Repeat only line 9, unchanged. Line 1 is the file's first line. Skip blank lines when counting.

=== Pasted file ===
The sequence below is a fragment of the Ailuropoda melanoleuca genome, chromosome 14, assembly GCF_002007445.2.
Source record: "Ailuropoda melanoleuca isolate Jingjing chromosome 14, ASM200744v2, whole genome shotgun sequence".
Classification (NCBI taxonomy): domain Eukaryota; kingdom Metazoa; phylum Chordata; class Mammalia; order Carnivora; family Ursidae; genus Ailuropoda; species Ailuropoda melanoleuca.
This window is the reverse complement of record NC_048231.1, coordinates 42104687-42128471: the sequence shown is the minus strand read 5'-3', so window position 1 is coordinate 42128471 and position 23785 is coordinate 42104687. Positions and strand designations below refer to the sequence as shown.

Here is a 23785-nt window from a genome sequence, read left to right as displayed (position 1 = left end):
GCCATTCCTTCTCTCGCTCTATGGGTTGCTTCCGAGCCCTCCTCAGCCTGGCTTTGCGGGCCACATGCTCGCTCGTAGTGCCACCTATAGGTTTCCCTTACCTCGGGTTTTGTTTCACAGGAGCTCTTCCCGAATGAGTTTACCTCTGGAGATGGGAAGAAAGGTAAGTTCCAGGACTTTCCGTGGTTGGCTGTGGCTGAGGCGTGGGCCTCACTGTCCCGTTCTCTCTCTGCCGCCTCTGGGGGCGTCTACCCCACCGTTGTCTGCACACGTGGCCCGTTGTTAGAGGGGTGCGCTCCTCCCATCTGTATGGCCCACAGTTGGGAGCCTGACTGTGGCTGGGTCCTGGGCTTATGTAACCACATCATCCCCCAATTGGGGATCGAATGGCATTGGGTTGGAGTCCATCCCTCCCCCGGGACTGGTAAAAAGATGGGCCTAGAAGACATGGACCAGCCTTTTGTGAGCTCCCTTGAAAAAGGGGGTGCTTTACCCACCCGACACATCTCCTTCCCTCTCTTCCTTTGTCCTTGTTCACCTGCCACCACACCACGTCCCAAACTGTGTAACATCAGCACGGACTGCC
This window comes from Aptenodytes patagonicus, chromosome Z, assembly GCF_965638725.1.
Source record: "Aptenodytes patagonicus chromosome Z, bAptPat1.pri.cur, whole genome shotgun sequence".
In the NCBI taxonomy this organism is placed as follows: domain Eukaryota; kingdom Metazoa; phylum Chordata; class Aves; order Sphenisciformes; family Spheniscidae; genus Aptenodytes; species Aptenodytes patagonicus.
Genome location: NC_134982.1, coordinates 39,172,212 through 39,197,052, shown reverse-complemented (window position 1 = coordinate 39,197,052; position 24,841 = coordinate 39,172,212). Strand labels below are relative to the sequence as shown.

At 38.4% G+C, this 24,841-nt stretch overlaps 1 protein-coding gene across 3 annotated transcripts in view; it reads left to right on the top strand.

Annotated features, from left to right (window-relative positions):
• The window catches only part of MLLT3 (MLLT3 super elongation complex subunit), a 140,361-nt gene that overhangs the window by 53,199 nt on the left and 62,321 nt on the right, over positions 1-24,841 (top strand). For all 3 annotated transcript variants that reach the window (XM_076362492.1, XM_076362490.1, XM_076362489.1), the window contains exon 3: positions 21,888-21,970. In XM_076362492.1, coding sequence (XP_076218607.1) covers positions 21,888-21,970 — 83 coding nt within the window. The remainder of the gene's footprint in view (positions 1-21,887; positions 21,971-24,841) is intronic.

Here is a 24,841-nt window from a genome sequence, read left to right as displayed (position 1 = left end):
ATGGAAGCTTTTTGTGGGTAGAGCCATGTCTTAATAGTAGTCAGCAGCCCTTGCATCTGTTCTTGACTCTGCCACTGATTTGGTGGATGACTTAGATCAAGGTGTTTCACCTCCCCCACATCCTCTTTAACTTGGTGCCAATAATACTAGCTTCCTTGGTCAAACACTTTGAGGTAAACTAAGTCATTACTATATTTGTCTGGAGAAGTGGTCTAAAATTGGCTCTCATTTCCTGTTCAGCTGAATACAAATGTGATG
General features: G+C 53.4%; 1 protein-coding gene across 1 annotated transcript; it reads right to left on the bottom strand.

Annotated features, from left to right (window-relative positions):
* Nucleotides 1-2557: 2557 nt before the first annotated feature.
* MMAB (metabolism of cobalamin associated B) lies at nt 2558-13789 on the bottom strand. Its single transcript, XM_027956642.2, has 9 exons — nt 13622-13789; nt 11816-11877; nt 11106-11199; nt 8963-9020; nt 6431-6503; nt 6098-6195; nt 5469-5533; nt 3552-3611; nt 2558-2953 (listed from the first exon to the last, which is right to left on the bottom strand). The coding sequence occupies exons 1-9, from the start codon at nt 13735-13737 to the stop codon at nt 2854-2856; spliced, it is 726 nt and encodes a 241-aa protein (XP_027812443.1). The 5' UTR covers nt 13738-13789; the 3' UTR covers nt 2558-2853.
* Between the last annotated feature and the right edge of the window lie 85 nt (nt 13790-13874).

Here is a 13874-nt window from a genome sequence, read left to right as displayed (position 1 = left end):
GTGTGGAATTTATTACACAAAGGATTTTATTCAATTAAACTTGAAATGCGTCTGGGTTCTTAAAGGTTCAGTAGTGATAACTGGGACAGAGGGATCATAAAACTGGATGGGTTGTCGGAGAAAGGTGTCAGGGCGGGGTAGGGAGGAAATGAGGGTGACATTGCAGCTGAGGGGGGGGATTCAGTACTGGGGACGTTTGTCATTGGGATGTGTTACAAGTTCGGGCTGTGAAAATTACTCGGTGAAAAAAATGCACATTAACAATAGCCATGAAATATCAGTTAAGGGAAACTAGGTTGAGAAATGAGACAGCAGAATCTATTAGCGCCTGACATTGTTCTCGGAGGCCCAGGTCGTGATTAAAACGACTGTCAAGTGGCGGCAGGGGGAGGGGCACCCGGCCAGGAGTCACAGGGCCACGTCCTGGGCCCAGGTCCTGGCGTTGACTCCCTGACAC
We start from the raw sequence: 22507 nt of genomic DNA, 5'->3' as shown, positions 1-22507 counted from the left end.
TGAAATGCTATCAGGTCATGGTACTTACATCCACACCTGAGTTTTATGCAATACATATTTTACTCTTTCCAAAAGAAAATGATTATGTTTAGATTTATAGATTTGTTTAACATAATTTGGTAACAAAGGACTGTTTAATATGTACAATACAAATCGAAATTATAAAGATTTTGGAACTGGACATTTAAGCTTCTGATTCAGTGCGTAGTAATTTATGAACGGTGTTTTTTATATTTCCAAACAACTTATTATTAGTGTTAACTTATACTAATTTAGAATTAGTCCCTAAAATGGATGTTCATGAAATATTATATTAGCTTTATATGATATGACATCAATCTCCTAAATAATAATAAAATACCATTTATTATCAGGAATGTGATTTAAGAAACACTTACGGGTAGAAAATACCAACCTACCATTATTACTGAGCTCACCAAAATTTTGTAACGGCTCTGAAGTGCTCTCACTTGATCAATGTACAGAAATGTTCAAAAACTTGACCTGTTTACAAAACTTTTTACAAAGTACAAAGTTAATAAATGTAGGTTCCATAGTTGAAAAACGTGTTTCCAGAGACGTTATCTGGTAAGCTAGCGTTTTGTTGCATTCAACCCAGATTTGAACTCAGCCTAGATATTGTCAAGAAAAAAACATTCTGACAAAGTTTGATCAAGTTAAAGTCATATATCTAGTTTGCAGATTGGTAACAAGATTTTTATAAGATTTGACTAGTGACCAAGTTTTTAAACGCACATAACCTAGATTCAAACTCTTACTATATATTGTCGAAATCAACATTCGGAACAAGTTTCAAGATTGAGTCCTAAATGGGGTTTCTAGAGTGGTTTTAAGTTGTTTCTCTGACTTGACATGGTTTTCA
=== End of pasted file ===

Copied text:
In the NCBI taxonomy this organism is placed as follows: domain Eukaryota; kingdom Metazoa; phylum Chordata; class Aves; order Sphenisciformes; family Spheniscidae; genus Aptenodytes; species Aptenodytes patagonicus.